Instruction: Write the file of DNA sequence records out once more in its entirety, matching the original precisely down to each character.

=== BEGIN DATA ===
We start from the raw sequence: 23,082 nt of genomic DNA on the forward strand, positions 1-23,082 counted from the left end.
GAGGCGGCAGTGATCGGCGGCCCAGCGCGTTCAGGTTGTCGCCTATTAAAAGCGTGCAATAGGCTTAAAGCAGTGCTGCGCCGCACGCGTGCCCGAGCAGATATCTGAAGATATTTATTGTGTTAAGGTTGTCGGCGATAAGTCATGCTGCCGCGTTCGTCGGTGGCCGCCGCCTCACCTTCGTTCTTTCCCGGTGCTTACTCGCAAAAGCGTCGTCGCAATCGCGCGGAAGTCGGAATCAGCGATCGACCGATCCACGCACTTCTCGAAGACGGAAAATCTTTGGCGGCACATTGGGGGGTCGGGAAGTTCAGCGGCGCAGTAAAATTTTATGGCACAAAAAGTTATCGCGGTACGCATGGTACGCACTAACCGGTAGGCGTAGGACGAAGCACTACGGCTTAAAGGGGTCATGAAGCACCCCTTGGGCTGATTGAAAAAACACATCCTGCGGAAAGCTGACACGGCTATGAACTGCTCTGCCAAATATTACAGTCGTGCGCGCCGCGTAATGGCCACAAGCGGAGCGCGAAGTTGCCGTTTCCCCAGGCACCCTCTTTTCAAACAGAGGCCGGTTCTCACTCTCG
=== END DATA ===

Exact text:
We start from the raw sequence: 23,082 nt of genomic DNA on the forward strand, positions 1-23,082 counted from the left end.
GAGGCGGCAGTGATCGGCGGCCCAGCGCGTTCAGGTTGTCGCCTATTAAAAGCGTGCAATAGGCTTAAAGCAGTGCTGCGCCGCACGCGTGCCCGAGCAGATATCTGAAGATATTTATTGTGTTAAGGTTGTCGGCGATAAGTCATGCTGCCGCGTTCGTCGGTGGCCGCCGCCTCACCTTCGTTCTTTCCCGGTGCTTACTCGCAAAAGCGTCGTCGCAATCGCGCGGAAGTCGGAATCAGCGATCGACCGATCCACGCACTTCTCGAAGACGGAAAATCTTTGGCGGCACATTGGGGGGTCGGGAAGTTCAGCGGCGCAGTAAAATTTTATGGCACAAAAAGTTATCGCGGTACGCATGGTACGCACTAACCGGTAGGCGTAGGACGAAGCACTACGGCTTAAAGGGGTCATGAAGCACCCCTTGGGCTGATTGAAAAAACACATCCTGCGGAAAGCTGACACGGCTATGAACTGCTCTGCCAAATATTACAGTCGTGCGCGCCGCGTAATGGCCACAAGCGGAGCGCGAAGTTGCCGTTTCCCCAGGCACCCTCTTTTCAAACAGAGGCCGGTTCTCACTCTCG